The chair man

FEW people are based in offices nowadays. White-collar workers prefer to lounge at home with buttocks on sofa, plate of Kit Kats on lap, TV remote control in hand and telly on Netflix.

In some distant corner of the room lurks a laptop, too, which is occasionally glanced at, in between episodes of Better Call Saul.

But once upon a time, before the jimjam generation rose to ascendency, men and women journeyed into town to sit behind desks and do something called work.

They even had heaps of paper on their desks, which we’re reminiscing about.

“A boss I worked for had four piles of correspondence,” recalls Bryce Drummond from Kilmarnock. “As well as the usual IN, PENDING and OUT, he had one for tough decisions, which he filed under his chair.”

Agog at cog

A DIARY yarn about a wonky steering wheel reminds Peter Sommerville from Greenock of an aeronautical incident, when a plane had to jettison its cargo of car spare parts, leading an intrigued observer on the ground to point out that it was raining Datsun cogs.

Hot take

A THRIFTY financial thought from Sid Leslie from Kirkintilloch: “In this time of spiralling energy costs, if you happen to be one of those lucky people who have money to burn, this may turn out to be your cheapest option.”

Absurd word

DAFT pub conversations. Reader Arthur Fradgley was in the boozer, chatting to a pal about American culture.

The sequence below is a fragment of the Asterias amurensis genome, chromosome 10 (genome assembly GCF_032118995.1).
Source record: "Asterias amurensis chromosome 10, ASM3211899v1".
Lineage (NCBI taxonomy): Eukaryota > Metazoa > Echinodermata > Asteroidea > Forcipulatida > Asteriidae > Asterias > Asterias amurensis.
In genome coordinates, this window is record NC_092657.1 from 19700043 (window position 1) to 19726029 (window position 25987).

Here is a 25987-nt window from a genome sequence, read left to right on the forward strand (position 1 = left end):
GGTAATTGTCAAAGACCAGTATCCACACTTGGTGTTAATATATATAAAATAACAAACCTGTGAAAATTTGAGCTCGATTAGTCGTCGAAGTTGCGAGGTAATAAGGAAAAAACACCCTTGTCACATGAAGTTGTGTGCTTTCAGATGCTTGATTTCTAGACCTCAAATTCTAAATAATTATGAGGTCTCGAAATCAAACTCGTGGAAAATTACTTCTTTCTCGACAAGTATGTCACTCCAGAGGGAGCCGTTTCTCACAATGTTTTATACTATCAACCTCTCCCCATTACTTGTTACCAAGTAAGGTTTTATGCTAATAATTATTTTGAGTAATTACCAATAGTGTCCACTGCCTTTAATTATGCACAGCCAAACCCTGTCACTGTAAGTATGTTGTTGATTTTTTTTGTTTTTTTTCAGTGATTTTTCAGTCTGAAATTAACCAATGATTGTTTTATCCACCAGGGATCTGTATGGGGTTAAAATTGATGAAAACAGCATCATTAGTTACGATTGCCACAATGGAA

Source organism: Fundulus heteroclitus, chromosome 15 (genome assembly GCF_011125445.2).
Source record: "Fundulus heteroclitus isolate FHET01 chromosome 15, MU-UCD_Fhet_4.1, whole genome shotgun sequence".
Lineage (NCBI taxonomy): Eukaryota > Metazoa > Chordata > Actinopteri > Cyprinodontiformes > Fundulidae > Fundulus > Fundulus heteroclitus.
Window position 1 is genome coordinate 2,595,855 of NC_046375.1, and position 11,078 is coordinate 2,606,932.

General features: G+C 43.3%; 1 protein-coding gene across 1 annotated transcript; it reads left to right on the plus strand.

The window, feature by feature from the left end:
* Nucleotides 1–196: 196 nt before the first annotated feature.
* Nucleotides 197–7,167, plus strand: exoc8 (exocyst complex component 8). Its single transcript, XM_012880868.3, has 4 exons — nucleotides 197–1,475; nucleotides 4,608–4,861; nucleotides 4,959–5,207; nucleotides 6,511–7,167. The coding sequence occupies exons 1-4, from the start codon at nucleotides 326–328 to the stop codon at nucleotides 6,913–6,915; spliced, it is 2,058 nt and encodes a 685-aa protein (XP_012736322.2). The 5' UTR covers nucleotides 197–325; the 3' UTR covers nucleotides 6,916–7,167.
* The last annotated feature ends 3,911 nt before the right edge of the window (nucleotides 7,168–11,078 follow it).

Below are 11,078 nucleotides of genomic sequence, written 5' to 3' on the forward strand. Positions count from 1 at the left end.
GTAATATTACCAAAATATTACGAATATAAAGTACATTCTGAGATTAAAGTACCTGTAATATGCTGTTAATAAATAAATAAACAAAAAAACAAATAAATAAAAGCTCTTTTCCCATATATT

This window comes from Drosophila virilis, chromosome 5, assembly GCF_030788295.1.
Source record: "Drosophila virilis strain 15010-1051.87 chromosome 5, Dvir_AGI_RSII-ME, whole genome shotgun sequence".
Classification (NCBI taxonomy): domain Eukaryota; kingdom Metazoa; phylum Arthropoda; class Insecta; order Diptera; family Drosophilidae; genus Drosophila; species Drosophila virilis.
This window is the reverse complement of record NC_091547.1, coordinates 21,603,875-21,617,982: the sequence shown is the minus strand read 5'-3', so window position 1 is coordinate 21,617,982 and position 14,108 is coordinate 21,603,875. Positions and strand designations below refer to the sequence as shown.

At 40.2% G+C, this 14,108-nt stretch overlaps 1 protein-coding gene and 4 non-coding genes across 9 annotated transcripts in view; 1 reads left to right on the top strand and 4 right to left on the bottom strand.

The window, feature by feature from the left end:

“You know they call a frying pan a skillet,” said Arthur.

His friend pondered this for a long, contemplative moment, then said: “So in the States, do they say pandemonium or skilletdemonium?”

There was really no answering that.

Naughty knotter

PHYSICALLY-fit reader Dean Pearce once worked as a PE teacher. The department head was an eccentric chap, always finding fault with pupils.

He once complained about a particular youngster, saying: “Have you noticed the way that lad ties the laces of his trainers? Never trust a boy who can’t do a proper knot. They’re always up to no good.”

Rum goings-on

OVERHEARD in a Glasgow city centre café by reader Janet Harvey. A lady loudly explaining to her friends, in no uncertain terms, the rule of life she always abides by. “I don’t share my rum,” she proclaimed. “Sorry, I just don’t. Though I’ll happily give you the empty bottle.”

Sound judgment

“I USED to have a friend who constantly changed the noise her alarm clock made,” says Sandra Bruce. “I wonder what she’s getting up to now?”

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